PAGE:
January 15, 2013

IconA letter to Julie Burchill

As the fall-out from Julie Burchill’s transphobic polemic in The Observer continues, Nathan Gale offers us his personal and heart-wrenching thoughts on the matter.

Julie Burchill's transphobic rant in The Observer was taken down and an apology issued by the editor, but her words have made a lasting impact

Dear Julie,

It’s four o’clock in the morning and I’m awake. And sobbing. As a trans disabled person in a same sex relationship with another disabled guy I’m used to hearing offensive comments. I’m used to the stares, and the prejudice, and being patronised and discriminated against. But the impact of your rant is on a whole other level, this is deeply painful. I’m not usually awake at this time but I woke because I was having an awful dream. In it I was telling the one person in my life who doesn’t know about my trans history, someone I love very much, that I’m trans. And he told me that I was disgusting, and that he hated me. He confirmed my worst fear, that I would never be the father figure that I have been to him for most of his life again. When you’ve not experienced gender dysphoria or the prejudice which comes with being trans, you can’t imagine the self-loathing that it invokes. Or how long it takes to begin to move on from those feelings and believe that you are worthy of happiness.

In case you’re interested, which the evidence would suggest you’re not (but in for a penny in for a pound!), I was getting there. I’ve got a good job and a wonderful husband. I’m lucky to have a family who loves me and an extremely supportive group of friends. But your tirade of hate has set me back.

As I said to begin with, I’ve had to develop a thick skin. Most of the time my partner and I can laugh about the prejudice we encounter. Sometimes we get angry, but even then we can take that anger and do something creative with it. I’ve been the victim of a transphobic physical assault and, in some ways, the hurt that your words have caused me is worse because what feels like an assault has occurred on a national platform, for everyone to see, and there’s nothing I can do about it. And to make matters worse all the majority of the media can say is that I’m being overly sensitive, or that I want to be offended.

I don’t by the way. I’d really just like to get on with my job, fighting for equality and human rights for other trans people. But instead I’ve spent every waking moment since reading your diatribe early on Sunday morning dealing with these feelings. The slurs you used so hurtfully attack my identity. They are the words I always fear that people are secretly thinking about me. They make me feel worthless, and ashamed, and want to hurt myself.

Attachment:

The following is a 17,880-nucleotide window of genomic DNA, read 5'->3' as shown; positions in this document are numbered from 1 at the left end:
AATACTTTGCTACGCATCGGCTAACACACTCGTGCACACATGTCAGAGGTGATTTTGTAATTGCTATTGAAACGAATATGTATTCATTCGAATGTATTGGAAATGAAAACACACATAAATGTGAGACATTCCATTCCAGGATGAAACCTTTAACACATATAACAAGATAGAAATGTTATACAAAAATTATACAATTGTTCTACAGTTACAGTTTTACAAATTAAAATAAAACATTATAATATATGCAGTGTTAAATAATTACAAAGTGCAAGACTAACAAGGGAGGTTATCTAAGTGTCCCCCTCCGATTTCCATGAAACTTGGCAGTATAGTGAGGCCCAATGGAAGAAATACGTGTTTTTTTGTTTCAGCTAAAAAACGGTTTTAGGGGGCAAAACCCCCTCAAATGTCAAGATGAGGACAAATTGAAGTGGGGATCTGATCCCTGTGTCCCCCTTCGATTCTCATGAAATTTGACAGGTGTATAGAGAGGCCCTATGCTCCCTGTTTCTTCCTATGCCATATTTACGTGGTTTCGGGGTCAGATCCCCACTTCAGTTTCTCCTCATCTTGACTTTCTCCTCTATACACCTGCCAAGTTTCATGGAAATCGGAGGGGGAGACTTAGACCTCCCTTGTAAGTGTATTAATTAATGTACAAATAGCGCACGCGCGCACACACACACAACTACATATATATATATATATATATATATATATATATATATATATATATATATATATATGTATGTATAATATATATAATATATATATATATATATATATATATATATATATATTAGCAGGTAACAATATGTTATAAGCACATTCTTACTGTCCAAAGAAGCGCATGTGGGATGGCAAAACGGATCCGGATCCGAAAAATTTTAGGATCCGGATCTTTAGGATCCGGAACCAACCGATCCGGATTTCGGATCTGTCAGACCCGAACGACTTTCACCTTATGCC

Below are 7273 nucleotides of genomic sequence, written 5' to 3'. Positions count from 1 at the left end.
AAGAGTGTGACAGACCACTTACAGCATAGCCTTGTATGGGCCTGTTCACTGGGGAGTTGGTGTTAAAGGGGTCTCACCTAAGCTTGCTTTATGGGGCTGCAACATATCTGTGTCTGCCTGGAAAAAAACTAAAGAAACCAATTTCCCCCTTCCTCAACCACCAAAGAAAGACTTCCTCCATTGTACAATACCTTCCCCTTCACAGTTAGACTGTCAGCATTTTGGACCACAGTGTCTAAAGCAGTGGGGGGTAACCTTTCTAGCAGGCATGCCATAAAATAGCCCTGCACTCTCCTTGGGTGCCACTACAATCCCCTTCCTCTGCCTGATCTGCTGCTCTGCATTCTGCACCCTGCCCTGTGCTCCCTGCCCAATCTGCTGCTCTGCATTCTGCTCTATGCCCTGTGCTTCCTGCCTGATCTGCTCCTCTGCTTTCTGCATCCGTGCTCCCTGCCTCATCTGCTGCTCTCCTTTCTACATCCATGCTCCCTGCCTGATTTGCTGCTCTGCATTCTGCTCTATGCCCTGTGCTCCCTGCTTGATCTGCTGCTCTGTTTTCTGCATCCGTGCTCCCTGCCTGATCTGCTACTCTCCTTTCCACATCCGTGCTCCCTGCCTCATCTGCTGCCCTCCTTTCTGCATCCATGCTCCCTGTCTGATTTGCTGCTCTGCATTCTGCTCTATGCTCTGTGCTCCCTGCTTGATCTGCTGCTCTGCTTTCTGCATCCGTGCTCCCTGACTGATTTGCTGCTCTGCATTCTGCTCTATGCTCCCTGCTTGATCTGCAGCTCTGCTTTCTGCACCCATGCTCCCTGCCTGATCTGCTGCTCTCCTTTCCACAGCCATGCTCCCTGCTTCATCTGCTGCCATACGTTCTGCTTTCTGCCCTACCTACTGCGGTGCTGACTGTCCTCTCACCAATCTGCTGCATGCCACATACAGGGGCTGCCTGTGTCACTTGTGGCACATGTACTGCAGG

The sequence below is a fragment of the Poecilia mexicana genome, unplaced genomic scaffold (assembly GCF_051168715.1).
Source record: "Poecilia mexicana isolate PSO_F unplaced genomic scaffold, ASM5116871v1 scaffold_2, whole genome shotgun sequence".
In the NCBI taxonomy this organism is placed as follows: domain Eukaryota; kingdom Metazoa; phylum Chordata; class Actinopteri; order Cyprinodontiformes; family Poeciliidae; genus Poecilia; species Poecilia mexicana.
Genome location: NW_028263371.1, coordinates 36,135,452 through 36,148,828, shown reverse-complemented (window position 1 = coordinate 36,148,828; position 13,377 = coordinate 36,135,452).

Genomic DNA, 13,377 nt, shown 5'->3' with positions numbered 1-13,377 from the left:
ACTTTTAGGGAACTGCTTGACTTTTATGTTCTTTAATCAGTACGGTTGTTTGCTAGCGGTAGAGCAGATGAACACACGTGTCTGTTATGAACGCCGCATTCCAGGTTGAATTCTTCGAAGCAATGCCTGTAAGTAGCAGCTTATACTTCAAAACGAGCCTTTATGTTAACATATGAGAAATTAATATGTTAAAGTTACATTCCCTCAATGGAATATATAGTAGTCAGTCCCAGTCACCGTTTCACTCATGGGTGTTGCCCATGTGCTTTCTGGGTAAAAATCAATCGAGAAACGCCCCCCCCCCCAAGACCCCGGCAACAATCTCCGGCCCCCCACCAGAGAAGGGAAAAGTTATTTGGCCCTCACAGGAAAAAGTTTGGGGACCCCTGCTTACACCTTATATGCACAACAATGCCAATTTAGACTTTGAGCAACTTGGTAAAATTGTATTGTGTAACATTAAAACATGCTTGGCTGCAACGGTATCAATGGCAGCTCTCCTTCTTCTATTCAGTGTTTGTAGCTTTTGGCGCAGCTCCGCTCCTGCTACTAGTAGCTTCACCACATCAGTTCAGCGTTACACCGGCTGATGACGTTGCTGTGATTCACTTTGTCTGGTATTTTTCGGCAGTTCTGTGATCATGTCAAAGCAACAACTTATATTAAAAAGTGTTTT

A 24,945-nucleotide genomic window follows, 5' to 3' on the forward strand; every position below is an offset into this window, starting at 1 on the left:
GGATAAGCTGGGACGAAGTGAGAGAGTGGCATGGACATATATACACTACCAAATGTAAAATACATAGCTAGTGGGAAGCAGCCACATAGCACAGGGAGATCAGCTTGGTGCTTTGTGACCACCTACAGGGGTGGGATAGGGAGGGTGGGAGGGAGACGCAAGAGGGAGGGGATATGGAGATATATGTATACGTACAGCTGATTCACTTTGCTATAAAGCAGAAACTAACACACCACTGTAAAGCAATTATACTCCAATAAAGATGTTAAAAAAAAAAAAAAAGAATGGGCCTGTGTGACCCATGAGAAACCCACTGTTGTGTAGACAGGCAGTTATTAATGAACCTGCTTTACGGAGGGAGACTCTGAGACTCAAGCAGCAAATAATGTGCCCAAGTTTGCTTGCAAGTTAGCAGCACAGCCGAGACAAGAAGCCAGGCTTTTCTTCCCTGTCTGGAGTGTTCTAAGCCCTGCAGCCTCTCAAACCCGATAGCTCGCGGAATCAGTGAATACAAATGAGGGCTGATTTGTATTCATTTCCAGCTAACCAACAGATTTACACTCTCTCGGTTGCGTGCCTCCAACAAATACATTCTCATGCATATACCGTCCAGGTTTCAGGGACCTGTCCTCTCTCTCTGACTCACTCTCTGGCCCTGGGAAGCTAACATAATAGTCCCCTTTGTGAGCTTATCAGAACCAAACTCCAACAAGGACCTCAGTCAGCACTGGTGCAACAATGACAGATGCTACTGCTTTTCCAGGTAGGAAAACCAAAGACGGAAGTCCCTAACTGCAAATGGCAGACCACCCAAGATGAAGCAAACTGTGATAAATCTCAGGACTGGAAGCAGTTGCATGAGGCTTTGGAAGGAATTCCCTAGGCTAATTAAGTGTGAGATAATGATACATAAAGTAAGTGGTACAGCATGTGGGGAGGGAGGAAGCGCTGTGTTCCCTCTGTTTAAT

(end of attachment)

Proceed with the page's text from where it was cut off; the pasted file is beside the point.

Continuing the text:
After reading the article my dad, who because you seem to think it adds validity to an argument is from a working class background and not the least political (he’s a photocopier engineer), sent me a text me to tell me that he loved me and that as always, I had his support. I want you to consider how you would feel if you had to send a similar message to your son or daughter because a respected journalist used a national newspaper to hurl hateful comments mocking and ridiculing their very identity.

And now, I’m going to try and get back to work.

8 Responses to A letter to Julie Burchill

  1. A fucking beautiful letter on the very real and very devastating emotional effects of hate speech. You have me on the verge of tears, and it’s not the first time since this article was published. I’m so sorry to hear that this has set you back but many, many of us cis individuals stand in total solidarity with our trans siblings, and our love for you will never waver.

    - Red xxx

  2. Jayne galloway says:

    A beautifully written piece, tinged with sadness and yet with hope. I will stand alongside you and fight back against hatred and bigotry, you are an inspiration.

  3. Cole says:

    You have successfully portrayed the depth to which words can reach, people needlessly throw hate without seeing its consequences, there is enough hate in this world to poison us all. You have handled this with grace and a terrific but emotional reply, another cis standing there with you against this horrible thing that was allowed to be published.

  4. Rosie says:

    Julie Burchill abandoned both her children.. It is unlikely she would send a text like that as she doesn’t possess any normal human emotions like kindness, empathy and compassion. Please don’t think her warped opinions reflect those of the rest of society, they don’t.

  5. Chele howard says:

    Well done, brilliant response

  6. Benjamin Kidd says:

    A beautiful piece, and from me another diabled trans man I thank you for putting into words everything I am feeling right now. She has no idea the hurt she has caused, this is not just about a number of people it is about individuals with real lives often hard lives. Thank you for this.

  7. Angela says:

    Just remember, not everyone is thinking those things. Some of us admire you for the courage you show in living an honest life.

  8. Lucy Jordan says:

    Thank you for this very well written piece. Apart from a few notable exceptions I have had a overwhelmingly positive response to my transition from family, friends, workplace and the general public. With all this support you’d think nothing could shake me, and yet along comes a column like Julie’s and i crumple like a buttercup, all bitter tears and hopelessness that in 2013 people can say such things without any regard for the consequences.

    it was very heartening to read some of the many responses from women quick to point out that Julie Burchill did not speak for them. I hope the support and love you have from the people around you will erase that damage that’s been done

    Hugs from New Zealand, Lucy :-)

    Ake ake, kia kaha – forever, forever, be strong